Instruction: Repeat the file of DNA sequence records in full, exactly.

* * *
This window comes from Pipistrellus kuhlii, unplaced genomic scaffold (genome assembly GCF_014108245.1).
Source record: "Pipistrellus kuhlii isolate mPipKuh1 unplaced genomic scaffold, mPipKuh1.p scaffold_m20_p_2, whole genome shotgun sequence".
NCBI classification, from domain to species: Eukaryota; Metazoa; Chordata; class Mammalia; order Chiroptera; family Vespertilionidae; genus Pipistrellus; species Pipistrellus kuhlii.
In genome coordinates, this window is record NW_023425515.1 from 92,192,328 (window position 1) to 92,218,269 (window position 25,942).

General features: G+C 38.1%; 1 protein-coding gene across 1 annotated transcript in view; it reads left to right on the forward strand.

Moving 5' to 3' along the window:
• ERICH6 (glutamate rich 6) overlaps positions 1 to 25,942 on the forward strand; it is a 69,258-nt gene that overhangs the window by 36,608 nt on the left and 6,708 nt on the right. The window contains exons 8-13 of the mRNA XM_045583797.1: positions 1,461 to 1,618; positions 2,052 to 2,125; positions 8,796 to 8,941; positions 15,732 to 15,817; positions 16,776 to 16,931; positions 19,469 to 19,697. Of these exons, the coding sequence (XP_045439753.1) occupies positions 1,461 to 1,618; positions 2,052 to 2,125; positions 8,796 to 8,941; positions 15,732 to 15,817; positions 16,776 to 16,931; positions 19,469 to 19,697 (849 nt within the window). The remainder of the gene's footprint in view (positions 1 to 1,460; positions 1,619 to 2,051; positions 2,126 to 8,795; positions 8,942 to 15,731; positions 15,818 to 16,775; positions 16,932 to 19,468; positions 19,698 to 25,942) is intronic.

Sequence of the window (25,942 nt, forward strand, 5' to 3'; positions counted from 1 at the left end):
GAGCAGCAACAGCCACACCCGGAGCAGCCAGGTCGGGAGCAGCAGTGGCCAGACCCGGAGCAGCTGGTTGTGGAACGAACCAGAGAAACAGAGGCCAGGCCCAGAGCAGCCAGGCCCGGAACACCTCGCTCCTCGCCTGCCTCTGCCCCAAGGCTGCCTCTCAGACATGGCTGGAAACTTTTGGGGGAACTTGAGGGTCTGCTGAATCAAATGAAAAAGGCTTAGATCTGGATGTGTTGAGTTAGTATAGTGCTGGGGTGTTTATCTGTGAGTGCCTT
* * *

This window comes from Pipistrellus kuhlii, unplaced genomic scaffold (genome assembly GCF_014108245.1).
Source record: "Pipistrellus kuhlii isolate mPipKuh1 unplaced genomic scaffold, mPipKuh1.p scaffold_m20_p_2, whole genome shotgun sequence".
NCBI classification, from domain to species: Eukaryota; Metazoa; Chordata; class Mammalia; order Chiroptera; family Vespertilionidae; genus Pipistrellus; species Pipistrellus kuhlii.
In genome coordinates, this window is record NW_023425515.1 from 92,192,328 (window position 1) to 92,218,269 (window position 25,942).

General features: G+C 38.1%; 1 protein-coding gene across 1 annotated transcript in view; it reads left to right on the forward strand.

Moving 5' to 3' along the window:
• ERICH6 (glutamate rich 6) overlaps positions 1 to 25,942 on the forward strand; it is a 69,258-nt gene that overhangs the window by 36,608 nt on the left and 6,708 nt on the right. The window contains exons 8-13 of the mRNA XM_045583797.1: positions 1,461 to 1,618; positions 2,052 to 2,125; positions 8,796 to 8,941; positions 15,732 to 15,817; positions 16,776 to 16,931; positions 19,469 to 19,697. Of these exons, the coding sequence (XP_045439753.1) occupies positions 1,461 to 1,618; positions 2,052 to 2,125; positions 8,796 to 8,941; positions 15,732 to 15,817; positions 16,776 to 16,931; positions 19,469 to 19,697 (849 nt within the window). The remainder of the gene's footprint in view (positions 1 to 1,460; positions 1,619 to 2,051; positions 2,126 to 8,795; positions 8,942 to 15,731; positions 15,818 to 16,775; positions 16,932 to 19,468; positions 19,698 to 25,942) is intronic.

Sequence of the window (25,942 nt, forward strand, 5' to 3'; positions counted from 1 at the left end):
GAGCAGCAACAGCCACACCCGGAGCAGCCAGGTCGGGAGCAGCAGTGGCCAGACCCGGAGCAGCTGGTTGTGGAACGAACCAGAGAAACAGAGGCCAGGCCCAGAGCAGCCAGGCCCGGAACACCTCGCTCCTCGCCTGCCTCTGCCCCAAGGCTGCCTCTCAGACATGGCTGGAAACTTTTGGGGGAACTTGAGGGTCTGCTGAATCAAATGAAAAAGGCTTAGATCTGGATGTGTTGAGTTAGTATAGTGCTGGGGTGTTTATCTGTGAGTGCCTT